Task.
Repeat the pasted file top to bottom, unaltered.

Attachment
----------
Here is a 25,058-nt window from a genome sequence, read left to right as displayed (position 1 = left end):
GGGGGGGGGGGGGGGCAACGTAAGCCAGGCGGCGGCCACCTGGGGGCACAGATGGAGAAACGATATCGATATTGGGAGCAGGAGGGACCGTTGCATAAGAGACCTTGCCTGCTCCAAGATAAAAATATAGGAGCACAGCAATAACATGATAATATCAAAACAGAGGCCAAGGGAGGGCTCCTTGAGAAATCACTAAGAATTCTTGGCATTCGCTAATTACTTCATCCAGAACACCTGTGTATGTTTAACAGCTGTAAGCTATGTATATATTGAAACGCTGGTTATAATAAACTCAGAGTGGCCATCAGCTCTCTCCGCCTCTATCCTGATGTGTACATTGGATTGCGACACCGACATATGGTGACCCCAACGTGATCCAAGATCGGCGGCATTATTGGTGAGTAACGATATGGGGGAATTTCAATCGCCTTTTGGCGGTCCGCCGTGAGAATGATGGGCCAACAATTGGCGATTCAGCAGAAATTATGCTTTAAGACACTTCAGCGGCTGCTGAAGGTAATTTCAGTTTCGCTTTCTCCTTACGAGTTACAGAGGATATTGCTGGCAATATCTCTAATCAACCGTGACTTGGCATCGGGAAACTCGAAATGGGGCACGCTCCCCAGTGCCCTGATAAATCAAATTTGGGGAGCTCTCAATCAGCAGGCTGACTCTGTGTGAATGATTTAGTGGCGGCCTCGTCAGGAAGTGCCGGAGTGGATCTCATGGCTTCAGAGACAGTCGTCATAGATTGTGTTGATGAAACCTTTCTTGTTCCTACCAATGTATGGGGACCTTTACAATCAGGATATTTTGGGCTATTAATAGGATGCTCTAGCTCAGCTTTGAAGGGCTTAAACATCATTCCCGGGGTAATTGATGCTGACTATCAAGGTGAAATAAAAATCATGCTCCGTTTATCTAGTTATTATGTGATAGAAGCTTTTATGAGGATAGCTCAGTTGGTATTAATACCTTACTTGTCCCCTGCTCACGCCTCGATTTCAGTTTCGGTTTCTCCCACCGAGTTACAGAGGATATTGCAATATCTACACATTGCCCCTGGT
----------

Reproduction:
Here is a 25,058-nt window from a genome sequence, read left to right as displayed (position 1 = left end):
GGGGGGGGGGGGGGGCAACGTAAGCCAGGCGGCGGCCACCTGGGGGCACAGATGGAGAAACGATATCGATATTGGGAGCAGGAGGGACCGTTGCATAAGAGACCTTGCCTGCTCCAAGATAAAAATATAGGAGCACAGCAATAACATGATAATATCAAAACAGAGGCCAAGGGAGGGCTCCTTGAGAAATCACTAAGAATTCTTGGCATTCGCTAATTACTTCATCCAGAACACCTGTGTATGTTTAACAGCTGTAAGCTATGTATATATTGAAACGCTGGTTATAATAAACTCAGAGTGGCCATCAGCTCTCTCCGCCTCTATCCTGATGTGTACATTGGATTGCGACACCGACATATGGTGACCCCAACGTGATCCAAGATCGGCGGCATTATTGGTGAGTAACGATATGGGGGAATTTCAATCGCCTTTTGGCGGTCCGCCGTGAGAATGATGGGCCAACAATTGGCGATTCAGCAGAAATTATGCTTTAAGACACTTCAGCGGCTGCTGAAGGTAATTTCAGTTTCGCTTTCTCCTTACGAGTTACAGAGGATATTGCTGGCAATATCTCTAATCAACCGTGACTTGGCATCGGGAAACTCGAAATGGGGCACGCTCCCCAGTGCCCTGATAAATCAAATTTGGGGAGCTCTCAATCAGCAGGCTGACTCTGTGTGAATGATTTAGTGGCGGCCTCGTCAGGAAGTGCCGGAGTGGATCTCATGGCTTCAGAGACAGTCGTCATAGATTGTGTTGATGAAACCTTTCTTGTTCCTACCAATGTATGGGGACCTTTACAATCAGGATATTTTGGGCTATTAATAGGATGCTCTAGCTCAGCTTTGAAGGGCTTAAACATCATTCCCGGGGTAATTGATGCTGACTATCAAGGTGAAATAAAAATCATGCTCCGTTTATCTAGTTATTATGTGATAGAAGCTTTTATGAGGATAGCTCAGTTGGTATTAATACCTTACTTGTCCCCTGCTCACGCCTCGATTTCAGTTTCGGTTTCTCCCACCGAGTTACAGAGGATATTGCAATATCTACACATTGCCCCTGGT